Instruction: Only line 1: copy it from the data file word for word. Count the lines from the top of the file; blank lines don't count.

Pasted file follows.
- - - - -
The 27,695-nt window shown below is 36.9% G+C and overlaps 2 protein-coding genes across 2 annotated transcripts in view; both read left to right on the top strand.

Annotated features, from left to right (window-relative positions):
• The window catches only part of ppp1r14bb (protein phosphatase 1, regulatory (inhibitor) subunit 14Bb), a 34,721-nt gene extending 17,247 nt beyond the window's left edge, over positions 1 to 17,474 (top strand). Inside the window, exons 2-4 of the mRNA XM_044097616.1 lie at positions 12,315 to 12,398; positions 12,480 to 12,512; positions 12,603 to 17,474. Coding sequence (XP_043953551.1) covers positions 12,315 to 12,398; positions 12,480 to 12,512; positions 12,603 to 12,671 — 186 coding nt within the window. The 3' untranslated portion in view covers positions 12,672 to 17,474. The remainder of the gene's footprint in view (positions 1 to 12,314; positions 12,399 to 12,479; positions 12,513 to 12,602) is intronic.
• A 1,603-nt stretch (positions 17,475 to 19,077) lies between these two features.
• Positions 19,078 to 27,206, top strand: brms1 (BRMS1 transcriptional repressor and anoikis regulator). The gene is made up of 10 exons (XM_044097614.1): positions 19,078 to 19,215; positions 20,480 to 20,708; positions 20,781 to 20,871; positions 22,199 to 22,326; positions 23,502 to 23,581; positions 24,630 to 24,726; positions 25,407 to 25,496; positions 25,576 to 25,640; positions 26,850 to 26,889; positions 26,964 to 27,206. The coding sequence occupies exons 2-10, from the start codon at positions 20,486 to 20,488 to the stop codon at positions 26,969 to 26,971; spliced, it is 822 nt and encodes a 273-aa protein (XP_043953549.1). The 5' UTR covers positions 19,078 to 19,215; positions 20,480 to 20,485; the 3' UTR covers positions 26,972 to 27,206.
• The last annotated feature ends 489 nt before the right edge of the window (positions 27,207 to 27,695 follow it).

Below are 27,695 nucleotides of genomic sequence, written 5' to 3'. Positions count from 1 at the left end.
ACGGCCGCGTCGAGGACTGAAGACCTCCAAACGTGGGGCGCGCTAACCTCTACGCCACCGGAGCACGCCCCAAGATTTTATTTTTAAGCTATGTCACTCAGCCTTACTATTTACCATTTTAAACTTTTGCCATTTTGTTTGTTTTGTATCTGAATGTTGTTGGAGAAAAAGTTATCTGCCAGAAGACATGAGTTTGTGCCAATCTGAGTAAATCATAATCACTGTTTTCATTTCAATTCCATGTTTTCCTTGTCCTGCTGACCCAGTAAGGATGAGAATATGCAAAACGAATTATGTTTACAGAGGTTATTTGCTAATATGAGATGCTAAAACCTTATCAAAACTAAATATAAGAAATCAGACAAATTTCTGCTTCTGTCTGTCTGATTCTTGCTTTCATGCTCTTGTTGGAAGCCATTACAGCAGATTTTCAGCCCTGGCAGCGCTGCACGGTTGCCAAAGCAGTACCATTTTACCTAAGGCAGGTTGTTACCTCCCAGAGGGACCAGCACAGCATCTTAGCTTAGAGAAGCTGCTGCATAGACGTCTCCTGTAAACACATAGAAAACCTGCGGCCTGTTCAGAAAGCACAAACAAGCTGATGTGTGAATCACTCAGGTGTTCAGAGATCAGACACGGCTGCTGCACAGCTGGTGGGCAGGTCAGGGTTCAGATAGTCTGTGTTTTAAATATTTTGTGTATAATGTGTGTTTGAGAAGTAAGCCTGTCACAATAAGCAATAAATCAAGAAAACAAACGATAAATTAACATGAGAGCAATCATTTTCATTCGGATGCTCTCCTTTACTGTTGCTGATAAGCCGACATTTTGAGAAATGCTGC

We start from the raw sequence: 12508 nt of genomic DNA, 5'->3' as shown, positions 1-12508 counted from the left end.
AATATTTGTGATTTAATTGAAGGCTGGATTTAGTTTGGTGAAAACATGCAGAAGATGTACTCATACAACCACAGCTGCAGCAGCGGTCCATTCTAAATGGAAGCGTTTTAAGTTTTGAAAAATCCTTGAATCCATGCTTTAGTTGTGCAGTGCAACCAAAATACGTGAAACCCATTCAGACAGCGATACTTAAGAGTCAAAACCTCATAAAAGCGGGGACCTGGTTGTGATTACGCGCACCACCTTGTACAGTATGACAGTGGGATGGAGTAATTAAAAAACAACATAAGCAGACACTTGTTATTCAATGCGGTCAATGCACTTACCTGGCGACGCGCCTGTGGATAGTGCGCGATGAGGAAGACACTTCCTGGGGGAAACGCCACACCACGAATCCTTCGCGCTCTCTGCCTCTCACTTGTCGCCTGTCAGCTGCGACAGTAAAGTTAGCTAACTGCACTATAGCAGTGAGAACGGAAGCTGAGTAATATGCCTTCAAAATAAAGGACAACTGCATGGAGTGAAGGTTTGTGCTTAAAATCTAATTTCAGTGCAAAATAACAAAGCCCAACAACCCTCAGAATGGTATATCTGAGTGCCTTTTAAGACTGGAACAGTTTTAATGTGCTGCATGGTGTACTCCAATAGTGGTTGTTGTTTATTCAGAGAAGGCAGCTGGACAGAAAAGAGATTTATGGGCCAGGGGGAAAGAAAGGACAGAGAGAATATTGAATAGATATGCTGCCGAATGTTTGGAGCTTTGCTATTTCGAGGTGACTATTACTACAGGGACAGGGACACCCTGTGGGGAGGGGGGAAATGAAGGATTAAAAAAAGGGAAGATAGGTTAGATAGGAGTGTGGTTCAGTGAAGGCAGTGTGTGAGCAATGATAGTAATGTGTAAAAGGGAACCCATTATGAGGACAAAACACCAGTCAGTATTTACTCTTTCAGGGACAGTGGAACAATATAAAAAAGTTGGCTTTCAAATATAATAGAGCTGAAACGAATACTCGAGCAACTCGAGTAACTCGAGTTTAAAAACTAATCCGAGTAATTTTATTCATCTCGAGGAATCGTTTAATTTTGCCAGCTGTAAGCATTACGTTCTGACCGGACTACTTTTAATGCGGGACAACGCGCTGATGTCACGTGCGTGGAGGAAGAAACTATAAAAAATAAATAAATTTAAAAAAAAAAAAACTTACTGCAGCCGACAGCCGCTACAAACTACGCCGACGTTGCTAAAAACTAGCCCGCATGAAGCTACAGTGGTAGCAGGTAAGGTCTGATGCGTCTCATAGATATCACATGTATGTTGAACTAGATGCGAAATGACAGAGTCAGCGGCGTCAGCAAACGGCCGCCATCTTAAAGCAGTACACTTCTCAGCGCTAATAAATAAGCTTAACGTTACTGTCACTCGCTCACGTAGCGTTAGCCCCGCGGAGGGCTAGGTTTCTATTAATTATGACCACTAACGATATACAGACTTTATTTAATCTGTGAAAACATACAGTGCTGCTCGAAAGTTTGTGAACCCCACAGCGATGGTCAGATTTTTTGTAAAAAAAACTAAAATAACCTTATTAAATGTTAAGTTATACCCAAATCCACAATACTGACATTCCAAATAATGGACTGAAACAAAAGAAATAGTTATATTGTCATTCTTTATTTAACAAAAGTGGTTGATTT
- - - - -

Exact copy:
The 27,695-nt window shown below is 36.9% G+C and overlaps 2 protein-coding genes across 2 annotated transcripts in view; both read left to right on the top strand.